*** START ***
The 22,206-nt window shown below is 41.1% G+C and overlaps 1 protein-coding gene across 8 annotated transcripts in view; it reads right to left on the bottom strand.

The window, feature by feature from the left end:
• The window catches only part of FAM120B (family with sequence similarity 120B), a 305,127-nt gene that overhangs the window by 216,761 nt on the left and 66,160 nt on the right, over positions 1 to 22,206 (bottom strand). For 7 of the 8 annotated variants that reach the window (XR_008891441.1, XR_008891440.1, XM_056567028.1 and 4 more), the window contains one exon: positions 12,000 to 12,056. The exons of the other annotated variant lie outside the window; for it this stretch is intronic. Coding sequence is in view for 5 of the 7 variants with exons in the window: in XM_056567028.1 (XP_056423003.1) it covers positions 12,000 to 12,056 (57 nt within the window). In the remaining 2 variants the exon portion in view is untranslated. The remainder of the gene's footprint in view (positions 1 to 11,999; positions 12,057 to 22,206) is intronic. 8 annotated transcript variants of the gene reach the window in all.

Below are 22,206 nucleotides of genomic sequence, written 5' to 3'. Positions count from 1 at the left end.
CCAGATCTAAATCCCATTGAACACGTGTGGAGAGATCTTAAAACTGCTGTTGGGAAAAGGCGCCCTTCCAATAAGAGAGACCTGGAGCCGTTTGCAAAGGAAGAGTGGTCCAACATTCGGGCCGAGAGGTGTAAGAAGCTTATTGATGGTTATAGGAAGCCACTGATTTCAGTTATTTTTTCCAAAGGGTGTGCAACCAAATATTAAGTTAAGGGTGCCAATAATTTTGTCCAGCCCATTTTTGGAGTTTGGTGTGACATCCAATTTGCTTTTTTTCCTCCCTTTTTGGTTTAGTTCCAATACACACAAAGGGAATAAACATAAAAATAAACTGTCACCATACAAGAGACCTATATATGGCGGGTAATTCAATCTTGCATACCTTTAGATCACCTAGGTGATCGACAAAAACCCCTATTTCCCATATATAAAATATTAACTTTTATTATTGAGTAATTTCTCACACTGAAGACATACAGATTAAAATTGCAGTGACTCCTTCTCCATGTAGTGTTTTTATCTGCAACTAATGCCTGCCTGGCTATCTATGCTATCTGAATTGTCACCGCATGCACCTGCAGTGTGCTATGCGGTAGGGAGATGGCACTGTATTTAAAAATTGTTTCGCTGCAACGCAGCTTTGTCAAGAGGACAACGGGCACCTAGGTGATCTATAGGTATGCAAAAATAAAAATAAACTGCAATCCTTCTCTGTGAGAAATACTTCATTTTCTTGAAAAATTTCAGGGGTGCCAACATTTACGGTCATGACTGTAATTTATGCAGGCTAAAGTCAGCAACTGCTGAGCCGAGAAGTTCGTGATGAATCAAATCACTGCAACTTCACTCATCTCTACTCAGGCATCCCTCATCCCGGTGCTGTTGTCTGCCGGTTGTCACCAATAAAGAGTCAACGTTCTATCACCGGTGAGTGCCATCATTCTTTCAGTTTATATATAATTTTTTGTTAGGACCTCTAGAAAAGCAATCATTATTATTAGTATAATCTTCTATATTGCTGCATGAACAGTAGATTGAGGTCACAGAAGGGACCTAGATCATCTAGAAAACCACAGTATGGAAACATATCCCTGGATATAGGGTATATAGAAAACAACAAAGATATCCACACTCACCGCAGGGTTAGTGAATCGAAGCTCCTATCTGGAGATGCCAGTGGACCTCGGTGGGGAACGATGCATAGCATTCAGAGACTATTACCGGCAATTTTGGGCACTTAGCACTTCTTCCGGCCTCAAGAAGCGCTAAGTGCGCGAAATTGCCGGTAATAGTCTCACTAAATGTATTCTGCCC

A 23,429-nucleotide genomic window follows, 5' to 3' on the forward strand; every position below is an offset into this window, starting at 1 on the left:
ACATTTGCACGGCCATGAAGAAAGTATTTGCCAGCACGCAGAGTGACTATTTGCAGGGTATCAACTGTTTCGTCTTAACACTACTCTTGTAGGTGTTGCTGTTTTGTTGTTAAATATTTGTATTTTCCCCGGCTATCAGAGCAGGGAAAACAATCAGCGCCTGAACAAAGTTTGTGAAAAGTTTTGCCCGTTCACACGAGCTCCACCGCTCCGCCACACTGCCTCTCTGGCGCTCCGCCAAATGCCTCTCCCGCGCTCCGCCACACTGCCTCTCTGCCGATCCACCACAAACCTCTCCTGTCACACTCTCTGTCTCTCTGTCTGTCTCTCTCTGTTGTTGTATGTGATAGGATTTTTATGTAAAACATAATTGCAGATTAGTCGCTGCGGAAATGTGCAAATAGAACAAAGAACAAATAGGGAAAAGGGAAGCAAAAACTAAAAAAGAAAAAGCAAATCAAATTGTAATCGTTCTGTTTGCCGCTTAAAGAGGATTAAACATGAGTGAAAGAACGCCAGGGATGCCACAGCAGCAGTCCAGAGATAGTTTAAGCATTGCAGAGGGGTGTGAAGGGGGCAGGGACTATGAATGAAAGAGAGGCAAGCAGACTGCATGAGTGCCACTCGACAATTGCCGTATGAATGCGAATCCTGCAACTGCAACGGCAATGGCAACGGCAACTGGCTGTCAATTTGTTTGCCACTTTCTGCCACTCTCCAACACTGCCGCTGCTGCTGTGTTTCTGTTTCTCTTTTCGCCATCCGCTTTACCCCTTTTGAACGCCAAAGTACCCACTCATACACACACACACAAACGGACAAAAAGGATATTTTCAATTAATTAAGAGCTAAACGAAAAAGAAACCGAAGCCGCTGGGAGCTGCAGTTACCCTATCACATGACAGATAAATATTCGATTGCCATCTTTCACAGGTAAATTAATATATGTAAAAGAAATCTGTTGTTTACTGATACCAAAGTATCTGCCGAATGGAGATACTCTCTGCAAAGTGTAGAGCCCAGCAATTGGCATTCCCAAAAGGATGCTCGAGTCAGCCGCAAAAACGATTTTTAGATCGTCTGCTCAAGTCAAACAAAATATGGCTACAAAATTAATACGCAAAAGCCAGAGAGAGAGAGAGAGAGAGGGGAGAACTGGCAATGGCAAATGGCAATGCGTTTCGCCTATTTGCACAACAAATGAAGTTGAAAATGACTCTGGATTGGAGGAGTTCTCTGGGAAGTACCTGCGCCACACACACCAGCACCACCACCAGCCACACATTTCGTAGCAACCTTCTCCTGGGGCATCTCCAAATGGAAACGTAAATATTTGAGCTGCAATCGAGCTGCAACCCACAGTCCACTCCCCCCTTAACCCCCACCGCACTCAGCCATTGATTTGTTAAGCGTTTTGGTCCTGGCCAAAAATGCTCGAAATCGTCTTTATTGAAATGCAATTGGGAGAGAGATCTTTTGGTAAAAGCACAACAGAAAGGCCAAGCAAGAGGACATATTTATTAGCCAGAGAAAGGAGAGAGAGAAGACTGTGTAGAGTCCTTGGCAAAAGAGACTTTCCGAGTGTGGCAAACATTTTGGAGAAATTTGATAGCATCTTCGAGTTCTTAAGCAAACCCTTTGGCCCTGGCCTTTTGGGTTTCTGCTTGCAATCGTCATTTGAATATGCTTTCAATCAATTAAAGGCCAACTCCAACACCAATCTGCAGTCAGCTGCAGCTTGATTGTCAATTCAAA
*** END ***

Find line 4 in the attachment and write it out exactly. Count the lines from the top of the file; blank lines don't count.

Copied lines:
Below are 22,206 nucleotides of genomic sequence, written 5' to 3'. Positions count from 1 at the left end.